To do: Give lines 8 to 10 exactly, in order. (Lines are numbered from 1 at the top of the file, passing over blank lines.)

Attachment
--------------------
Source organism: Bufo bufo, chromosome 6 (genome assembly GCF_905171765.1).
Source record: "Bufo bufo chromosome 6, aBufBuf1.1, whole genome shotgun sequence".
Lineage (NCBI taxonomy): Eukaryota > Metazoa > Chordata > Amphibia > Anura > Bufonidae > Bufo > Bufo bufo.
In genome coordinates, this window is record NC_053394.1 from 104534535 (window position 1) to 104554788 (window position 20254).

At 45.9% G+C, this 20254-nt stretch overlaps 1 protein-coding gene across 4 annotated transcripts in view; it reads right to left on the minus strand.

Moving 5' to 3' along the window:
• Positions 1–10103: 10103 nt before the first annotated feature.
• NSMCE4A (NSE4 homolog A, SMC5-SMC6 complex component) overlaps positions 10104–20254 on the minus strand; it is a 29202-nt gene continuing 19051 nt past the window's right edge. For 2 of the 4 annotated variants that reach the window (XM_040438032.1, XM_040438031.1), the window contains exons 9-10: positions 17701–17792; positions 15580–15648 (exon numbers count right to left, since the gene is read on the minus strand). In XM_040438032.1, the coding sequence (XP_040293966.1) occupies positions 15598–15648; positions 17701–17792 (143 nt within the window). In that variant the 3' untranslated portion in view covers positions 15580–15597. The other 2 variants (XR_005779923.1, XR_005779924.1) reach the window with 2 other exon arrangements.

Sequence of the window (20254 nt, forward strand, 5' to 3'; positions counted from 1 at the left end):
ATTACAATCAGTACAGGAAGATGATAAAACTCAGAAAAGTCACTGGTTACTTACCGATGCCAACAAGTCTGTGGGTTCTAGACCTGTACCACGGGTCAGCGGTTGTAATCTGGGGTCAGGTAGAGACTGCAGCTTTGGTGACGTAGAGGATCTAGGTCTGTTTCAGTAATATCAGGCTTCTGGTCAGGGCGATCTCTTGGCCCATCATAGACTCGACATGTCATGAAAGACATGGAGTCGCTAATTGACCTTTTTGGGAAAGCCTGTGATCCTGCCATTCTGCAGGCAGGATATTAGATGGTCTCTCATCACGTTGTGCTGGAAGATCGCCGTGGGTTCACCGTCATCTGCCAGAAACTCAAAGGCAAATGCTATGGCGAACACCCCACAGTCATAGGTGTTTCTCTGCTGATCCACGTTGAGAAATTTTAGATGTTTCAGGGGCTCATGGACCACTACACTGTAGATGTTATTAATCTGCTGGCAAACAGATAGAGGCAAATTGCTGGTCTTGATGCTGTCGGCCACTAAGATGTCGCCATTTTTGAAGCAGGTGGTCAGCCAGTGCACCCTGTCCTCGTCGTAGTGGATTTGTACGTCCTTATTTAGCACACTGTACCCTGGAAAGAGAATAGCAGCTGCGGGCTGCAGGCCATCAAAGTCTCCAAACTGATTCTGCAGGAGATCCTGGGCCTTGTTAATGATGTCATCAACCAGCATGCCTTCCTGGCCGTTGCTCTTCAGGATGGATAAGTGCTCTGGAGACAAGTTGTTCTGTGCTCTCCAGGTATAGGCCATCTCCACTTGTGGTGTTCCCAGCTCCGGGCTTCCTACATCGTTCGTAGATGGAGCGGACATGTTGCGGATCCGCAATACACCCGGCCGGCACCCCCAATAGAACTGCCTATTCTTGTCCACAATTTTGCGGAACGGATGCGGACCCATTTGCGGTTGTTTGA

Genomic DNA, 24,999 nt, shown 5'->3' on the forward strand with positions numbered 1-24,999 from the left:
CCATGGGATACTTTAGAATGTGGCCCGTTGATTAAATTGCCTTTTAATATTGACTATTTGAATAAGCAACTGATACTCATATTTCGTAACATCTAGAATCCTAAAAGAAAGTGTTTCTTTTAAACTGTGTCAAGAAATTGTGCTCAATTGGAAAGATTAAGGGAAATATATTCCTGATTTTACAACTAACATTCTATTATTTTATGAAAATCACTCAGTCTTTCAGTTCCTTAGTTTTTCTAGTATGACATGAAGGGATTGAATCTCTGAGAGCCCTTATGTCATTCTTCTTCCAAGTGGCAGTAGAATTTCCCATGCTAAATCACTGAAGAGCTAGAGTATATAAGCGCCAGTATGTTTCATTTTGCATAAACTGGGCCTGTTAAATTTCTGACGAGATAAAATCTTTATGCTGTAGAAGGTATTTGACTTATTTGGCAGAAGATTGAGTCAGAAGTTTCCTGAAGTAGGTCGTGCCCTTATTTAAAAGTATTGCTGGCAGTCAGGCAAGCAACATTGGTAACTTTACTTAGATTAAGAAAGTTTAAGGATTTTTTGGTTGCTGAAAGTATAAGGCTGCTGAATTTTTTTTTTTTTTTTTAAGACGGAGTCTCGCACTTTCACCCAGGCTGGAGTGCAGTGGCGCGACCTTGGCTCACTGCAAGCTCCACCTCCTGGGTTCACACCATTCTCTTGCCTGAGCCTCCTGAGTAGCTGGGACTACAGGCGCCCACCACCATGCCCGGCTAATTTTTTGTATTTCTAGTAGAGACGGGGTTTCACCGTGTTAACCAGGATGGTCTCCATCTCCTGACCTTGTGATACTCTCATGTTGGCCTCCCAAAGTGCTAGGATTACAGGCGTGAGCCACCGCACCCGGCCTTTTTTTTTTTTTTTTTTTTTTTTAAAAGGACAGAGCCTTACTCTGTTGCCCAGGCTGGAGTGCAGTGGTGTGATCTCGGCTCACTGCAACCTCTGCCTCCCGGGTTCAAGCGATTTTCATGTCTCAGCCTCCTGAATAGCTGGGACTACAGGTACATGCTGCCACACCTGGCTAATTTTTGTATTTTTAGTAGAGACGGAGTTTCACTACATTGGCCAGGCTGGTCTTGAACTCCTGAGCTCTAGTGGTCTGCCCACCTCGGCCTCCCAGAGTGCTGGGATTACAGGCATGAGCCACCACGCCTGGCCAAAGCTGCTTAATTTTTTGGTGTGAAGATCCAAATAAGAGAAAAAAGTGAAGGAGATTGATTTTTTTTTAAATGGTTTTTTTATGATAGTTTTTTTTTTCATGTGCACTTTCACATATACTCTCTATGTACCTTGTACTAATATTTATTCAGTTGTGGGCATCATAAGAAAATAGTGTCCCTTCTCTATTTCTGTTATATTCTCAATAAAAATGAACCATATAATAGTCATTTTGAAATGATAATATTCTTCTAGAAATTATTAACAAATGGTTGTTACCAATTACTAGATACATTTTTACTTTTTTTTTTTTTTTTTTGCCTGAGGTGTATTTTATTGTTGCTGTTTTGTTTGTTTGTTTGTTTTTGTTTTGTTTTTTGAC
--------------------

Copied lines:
• NSMCE4A (NSE4 homolog A, SMC5-SMC6 complex component) overlaps positions 10104–20254 on the minus strand; it is a 29202-nt gene continuing 19051 nt past the window's right edge. For 2 of the 4 annotated variants that reach the window (XM_040438032.1, XM_040438031.1), the window contains exons 9-10: positions 17701–17792; positions 15580–15648 (exon numbers count right to left, since the gene is read on the minus strand). In XM_040438032.1, the coding sequence (XP_040293966.1) occupies positions 15598–15648; positions 17701–17792 (143 nt within the window). In that variant the 3' untranslated portion in view covers positions 15580–15597. The other 2 variants (XR_005779923.1, XR_005779924.1) reach the window with 2 other exon arrangements.

Sequence of the window (20254 nt, forward strand, 5' to 3'; positions counted from 1 at the left end):
ATTACAATCAGTACAGGAAGATGATAAAACTCAGAAAAGTCACTGGTTACTTACCGATGCCAACAAGTCTGTGGGTTCTAGACCTGTACCACGGGTCAGCGGTTGTAATCTGGGGTCAGGTAGAGACTGCAGCTTTGGTGACGTAGAGGATCTAGGTCTGTTTCAGTAATATCAGGCTTCTGGTCAGGGCGATCTCTTGGCCCATCATAGACTCGACATGTCATGAAAGACATGGAGTCGCTAATTGACCTTTTTGGGAAAGCCTGTGATCCTGCCATTCTGCAGGCAGGATATTAGATGGTCTCTCATCACGTTGTGCTGGAAGATCGCCGTGGGTTCACCGTCATCTGCCAGAAACTCAAAGGCAAATGCTATGGCGAACACCCCACAGTCATAGGTGTTTCTCTGCTGATCCACGTTGAGAAATTTTAGATGTTTCAGGGGCTCATGGACCACTACACTGTAGATGTTATTAATCTGCTGGCAAACAGATAGAGGCAAATTGCTGGTCTTGATGCTGTCGGCCACTAAGATGTCGCCATTTTTGAAGCAGGTGGTCAGCCAGTGCACCCTGTCCTCGTCGTAGTGGATTTGTACGTCCTTATTTAGCACACTGTACCCTGGAAAGAGAATAGCAGCTGCGGGCTGCAGGCCATCAAAGTCTCCAAACTGATTCTGCAGGAGATCCTGGGCCTTGTTAATGATGTCATCAACCAGCATGCCTTCCTGGCCGTTGCTCTTCAGGATGGATAAGTGCTCTGGAGACAAGTTGTTCTGTGCTCTCCAGGTATAGGCCATCTCCACTTGTGGTGTTCCCAGCTCCGGGCTTCCTACATCGTTCGTAGATGGAGCGGACATGTTGCGGATCCGCAATACACCCGGCCGGCACCCCCAATAGAACTGCCTATTCTTGTCCACAATTTTGCGGAACGGATGCGGACCCATTTGCGGTTGTTTGA